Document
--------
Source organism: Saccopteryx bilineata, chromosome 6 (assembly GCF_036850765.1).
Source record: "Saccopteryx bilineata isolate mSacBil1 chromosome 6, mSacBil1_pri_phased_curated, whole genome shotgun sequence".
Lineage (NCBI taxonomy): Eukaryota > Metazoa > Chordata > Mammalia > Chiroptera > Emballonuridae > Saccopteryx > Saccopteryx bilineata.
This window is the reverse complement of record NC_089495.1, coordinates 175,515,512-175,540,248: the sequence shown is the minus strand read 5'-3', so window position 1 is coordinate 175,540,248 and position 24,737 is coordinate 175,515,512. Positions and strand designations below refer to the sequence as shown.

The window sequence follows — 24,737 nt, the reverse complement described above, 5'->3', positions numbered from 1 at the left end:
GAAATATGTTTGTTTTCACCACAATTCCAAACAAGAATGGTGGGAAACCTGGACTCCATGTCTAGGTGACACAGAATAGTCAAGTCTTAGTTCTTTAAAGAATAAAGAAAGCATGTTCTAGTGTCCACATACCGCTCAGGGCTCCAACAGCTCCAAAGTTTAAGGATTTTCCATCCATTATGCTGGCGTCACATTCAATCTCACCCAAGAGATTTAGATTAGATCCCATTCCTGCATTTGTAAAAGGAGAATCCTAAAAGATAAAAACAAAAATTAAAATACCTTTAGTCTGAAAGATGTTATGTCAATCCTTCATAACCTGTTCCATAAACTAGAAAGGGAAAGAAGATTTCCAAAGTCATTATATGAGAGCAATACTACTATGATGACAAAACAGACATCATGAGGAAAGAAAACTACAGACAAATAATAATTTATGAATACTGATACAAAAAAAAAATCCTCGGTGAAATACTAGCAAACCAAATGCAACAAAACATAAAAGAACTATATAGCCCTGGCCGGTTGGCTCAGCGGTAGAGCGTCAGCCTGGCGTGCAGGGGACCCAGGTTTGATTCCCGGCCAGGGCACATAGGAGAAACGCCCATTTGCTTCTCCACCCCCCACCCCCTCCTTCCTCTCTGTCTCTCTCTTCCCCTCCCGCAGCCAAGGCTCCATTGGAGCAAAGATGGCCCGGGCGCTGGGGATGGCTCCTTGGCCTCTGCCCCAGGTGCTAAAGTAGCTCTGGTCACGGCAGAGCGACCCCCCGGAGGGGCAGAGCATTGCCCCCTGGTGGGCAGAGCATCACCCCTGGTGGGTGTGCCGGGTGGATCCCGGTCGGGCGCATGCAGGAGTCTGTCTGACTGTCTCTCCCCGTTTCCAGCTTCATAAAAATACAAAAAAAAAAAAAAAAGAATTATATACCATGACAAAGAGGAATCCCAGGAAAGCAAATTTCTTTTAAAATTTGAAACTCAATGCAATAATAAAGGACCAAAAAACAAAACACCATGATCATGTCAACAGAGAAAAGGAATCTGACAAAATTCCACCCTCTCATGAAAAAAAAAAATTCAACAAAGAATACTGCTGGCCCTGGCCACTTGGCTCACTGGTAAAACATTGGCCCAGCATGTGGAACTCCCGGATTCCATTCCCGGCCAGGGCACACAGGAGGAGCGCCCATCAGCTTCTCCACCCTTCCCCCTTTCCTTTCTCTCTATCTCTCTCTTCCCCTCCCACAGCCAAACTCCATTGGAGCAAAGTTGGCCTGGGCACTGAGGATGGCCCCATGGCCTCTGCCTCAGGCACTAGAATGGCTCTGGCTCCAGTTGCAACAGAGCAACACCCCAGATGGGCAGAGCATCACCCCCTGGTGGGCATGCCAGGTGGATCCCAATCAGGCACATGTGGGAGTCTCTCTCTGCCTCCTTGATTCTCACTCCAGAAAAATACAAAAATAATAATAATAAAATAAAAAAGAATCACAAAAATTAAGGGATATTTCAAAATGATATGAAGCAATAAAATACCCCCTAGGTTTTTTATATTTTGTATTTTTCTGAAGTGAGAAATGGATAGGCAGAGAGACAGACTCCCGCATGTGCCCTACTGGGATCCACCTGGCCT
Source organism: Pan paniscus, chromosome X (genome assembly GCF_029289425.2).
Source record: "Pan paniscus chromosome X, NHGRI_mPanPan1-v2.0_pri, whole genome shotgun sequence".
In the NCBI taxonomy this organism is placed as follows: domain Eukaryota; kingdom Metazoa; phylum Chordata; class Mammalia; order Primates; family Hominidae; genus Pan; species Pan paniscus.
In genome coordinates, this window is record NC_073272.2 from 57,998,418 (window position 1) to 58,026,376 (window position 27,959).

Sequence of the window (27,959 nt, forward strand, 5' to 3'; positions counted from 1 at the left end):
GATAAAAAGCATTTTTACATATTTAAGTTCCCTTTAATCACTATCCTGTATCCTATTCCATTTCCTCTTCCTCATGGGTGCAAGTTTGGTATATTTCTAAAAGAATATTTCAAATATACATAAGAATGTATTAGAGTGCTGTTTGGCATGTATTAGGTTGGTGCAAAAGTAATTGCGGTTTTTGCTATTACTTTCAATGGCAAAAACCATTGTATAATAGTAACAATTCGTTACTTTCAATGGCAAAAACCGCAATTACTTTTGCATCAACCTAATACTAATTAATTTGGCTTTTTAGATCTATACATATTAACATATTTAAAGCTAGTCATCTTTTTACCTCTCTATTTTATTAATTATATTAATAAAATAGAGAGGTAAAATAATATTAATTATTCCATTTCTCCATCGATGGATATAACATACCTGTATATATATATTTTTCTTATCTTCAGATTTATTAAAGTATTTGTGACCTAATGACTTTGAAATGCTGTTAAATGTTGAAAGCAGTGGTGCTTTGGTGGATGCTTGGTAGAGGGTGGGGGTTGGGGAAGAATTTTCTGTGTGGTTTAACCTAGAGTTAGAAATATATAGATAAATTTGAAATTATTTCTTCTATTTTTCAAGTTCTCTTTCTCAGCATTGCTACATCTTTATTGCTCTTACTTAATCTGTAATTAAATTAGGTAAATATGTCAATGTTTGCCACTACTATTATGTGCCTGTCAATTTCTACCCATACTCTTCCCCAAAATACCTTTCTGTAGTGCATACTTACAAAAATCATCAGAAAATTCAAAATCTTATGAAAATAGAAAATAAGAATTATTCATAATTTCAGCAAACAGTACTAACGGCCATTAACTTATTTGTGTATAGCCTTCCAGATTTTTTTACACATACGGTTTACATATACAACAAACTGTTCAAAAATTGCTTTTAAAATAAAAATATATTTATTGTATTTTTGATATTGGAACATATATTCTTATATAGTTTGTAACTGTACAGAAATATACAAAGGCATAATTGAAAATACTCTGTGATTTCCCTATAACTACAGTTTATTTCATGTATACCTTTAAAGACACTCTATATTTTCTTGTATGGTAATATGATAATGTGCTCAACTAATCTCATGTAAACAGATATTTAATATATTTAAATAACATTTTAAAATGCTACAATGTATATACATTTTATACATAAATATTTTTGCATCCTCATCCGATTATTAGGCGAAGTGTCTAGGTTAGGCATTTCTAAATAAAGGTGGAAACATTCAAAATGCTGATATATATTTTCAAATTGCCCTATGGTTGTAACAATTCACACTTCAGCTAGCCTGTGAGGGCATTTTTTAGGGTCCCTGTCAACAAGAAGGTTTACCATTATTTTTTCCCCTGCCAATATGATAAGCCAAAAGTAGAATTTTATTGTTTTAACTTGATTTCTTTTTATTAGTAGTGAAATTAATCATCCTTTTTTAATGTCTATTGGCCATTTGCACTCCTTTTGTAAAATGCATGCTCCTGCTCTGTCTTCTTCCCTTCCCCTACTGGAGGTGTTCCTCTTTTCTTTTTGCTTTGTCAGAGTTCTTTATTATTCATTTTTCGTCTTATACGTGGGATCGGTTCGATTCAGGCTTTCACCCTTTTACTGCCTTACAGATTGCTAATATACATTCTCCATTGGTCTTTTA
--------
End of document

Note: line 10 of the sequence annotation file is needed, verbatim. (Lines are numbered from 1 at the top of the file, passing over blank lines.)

In genome coordinates, this window is record NC_073272.2 from 57,998,418 (window position 1) to 58,026,376 (window position 27,959).